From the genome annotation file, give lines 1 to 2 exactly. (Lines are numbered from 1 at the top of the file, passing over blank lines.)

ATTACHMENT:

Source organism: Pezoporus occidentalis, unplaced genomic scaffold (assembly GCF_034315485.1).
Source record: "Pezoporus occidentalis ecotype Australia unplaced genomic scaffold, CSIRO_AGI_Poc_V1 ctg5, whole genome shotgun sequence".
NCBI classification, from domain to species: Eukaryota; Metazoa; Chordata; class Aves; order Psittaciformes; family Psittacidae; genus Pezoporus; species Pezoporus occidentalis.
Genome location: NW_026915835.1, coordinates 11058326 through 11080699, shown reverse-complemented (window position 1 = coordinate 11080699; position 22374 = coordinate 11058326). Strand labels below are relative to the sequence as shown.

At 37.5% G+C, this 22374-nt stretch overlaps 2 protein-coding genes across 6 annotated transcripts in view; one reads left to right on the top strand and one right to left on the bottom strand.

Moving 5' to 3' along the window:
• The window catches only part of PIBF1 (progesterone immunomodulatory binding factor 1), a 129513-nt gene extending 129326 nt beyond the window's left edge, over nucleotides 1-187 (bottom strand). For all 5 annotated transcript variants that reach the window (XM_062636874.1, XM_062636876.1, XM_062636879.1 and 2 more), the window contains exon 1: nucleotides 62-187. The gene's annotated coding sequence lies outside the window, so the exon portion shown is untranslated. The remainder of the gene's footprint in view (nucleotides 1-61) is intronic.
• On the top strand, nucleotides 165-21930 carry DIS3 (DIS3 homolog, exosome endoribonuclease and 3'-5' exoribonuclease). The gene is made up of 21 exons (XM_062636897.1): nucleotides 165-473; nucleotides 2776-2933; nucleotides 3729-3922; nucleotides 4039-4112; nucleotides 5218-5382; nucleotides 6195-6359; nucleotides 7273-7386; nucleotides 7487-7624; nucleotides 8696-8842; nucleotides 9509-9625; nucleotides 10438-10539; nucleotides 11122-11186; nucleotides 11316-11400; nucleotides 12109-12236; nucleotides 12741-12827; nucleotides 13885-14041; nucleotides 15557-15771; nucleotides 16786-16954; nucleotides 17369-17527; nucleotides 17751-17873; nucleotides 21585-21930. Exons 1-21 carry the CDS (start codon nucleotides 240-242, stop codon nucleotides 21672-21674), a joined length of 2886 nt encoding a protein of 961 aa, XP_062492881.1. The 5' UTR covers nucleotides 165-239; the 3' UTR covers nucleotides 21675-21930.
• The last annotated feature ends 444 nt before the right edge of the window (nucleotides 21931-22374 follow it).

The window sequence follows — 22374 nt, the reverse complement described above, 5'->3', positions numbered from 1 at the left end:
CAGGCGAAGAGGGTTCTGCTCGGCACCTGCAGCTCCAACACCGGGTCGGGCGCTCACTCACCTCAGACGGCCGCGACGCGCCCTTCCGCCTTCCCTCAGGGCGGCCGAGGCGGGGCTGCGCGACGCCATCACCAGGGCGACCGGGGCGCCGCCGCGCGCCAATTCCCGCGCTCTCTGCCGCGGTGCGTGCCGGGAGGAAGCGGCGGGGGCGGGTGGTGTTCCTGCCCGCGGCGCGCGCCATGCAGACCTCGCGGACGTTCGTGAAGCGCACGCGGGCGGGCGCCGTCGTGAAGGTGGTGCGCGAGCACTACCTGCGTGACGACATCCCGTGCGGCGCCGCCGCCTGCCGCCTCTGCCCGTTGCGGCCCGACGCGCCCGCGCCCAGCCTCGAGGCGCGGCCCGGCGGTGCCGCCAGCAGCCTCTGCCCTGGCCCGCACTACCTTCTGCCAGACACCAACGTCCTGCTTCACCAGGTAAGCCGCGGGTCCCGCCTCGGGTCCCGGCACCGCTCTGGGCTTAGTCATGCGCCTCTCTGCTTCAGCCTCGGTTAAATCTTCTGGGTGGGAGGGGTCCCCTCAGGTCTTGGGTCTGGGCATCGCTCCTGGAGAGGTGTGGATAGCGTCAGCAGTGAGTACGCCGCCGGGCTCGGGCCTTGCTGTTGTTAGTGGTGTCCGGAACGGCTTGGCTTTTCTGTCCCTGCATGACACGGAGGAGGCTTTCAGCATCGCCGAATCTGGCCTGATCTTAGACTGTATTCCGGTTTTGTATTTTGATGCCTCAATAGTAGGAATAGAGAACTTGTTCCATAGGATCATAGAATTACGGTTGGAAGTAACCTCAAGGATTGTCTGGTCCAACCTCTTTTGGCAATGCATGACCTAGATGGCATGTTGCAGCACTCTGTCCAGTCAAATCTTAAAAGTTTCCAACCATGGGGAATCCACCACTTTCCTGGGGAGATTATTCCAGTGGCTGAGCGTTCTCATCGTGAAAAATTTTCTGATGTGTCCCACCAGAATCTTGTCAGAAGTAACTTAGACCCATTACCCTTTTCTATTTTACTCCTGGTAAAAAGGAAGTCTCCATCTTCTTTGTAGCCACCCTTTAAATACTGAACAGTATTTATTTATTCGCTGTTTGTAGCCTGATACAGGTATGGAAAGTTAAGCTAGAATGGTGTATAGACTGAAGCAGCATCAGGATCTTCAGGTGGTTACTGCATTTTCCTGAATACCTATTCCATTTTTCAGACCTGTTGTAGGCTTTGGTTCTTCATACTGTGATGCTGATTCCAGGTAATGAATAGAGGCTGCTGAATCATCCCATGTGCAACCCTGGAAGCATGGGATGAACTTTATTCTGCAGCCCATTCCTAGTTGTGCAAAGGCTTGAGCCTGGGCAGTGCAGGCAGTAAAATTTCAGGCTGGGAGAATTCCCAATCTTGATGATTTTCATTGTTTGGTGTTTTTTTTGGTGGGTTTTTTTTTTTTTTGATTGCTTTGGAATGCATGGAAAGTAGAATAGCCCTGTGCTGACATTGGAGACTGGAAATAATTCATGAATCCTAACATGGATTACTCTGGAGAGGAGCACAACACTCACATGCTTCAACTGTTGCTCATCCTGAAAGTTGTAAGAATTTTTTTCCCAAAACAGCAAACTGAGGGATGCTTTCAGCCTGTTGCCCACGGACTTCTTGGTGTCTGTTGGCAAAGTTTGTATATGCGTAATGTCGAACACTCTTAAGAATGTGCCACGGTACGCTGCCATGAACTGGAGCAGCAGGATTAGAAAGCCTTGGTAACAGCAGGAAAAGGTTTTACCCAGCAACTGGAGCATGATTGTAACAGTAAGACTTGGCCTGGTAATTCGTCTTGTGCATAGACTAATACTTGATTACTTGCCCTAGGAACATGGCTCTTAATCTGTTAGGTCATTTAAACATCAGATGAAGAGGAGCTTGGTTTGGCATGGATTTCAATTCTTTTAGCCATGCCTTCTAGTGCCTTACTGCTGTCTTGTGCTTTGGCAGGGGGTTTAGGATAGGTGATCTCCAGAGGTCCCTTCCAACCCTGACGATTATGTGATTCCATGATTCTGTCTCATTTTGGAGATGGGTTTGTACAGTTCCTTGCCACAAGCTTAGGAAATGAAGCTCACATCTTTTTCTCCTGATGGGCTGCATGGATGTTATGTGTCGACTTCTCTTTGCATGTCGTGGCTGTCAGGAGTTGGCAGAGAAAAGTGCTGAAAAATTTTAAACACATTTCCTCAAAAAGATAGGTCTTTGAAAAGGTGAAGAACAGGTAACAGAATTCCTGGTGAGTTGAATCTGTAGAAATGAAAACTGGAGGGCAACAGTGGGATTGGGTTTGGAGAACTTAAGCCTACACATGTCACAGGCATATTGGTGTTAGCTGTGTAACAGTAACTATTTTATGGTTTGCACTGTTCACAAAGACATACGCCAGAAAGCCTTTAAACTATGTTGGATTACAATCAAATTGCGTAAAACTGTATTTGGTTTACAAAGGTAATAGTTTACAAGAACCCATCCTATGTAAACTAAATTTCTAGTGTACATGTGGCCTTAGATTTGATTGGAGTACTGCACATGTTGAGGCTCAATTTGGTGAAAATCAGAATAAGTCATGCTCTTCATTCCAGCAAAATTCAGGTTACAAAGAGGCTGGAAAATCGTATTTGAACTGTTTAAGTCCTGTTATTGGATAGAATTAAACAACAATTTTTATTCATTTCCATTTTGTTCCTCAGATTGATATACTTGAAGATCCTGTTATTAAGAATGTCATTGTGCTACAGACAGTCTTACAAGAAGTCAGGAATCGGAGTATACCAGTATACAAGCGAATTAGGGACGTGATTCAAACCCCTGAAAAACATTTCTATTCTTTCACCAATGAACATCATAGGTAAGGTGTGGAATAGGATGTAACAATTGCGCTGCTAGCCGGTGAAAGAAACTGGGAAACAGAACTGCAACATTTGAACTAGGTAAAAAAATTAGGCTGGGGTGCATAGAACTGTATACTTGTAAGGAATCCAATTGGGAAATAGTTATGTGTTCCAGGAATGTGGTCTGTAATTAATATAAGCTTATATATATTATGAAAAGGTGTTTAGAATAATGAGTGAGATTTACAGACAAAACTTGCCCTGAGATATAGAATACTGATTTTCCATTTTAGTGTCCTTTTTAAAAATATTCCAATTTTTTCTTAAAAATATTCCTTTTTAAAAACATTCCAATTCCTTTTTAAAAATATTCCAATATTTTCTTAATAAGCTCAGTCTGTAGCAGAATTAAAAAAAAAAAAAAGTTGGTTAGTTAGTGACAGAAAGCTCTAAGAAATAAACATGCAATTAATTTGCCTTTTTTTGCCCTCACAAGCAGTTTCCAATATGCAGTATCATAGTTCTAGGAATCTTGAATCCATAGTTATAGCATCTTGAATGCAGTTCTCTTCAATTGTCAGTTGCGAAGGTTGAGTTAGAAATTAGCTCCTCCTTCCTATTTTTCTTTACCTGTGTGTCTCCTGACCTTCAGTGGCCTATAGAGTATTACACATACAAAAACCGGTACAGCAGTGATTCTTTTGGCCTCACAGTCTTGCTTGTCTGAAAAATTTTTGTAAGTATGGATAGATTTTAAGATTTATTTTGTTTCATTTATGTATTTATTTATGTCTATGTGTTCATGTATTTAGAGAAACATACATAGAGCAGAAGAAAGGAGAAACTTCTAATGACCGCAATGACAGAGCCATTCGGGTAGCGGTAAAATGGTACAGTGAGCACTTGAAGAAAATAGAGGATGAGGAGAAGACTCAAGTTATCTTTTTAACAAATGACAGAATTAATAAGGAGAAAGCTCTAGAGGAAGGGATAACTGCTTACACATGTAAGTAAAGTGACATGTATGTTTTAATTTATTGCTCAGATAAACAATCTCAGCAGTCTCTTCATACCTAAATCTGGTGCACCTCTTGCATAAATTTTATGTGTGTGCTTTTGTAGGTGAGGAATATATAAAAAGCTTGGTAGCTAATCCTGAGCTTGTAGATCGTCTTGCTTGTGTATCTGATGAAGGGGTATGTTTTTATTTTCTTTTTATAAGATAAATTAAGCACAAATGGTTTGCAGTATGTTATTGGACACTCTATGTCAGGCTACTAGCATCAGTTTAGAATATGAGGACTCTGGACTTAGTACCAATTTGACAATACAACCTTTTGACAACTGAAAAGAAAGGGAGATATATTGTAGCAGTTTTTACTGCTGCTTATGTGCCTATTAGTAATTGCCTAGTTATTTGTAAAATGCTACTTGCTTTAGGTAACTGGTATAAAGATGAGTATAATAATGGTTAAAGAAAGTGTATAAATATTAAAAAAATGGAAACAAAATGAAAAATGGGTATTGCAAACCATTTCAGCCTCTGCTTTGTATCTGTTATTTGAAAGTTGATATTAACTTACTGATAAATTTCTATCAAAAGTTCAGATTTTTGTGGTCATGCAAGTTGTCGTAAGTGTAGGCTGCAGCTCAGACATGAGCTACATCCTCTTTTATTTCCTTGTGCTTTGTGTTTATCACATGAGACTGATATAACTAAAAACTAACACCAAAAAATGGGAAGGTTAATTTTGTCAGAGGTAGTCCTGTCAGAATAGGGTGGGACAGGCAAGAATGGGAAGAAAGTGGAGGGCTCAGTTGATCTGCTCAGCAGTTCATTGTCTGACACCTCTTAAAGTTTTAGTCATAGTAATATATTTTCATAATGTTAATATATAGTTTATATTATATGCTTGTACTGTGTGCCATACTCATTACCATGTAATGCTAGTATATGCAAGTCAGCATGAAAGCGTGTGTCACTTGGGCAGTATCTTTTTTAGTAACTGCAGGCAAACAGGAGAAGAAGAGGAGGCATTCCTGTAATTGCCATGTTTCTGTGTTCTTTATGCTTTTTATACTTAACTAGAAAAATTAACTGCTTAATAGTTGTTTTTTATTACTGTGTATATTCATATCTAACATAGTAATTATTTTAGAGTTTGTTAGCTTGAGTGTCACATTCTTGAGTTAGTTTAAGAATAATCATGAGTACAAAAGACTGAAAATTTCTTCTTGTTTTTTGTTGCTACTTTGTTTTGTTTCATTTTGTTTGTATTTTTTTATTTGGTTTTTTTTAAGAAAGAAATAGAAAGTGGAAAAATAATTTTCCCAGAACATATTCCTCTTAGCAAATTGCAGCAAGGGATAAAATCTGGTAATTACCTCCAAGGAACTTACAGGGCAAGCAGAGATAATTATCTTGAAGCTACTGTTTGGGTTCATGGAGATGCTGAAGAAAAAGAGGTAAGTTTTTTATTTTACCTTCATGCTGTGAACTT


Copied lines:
Source organism: Pezoporus occidentalis, unplaced genomic scaffold (assembly GCF_034315485.1).
Source record: "Pezoporus occidentalis ecotype Australia unplaced genomic scaffold, CSIRO_AGI_Poc_V1 ctg5, whole genome shotgun sequence".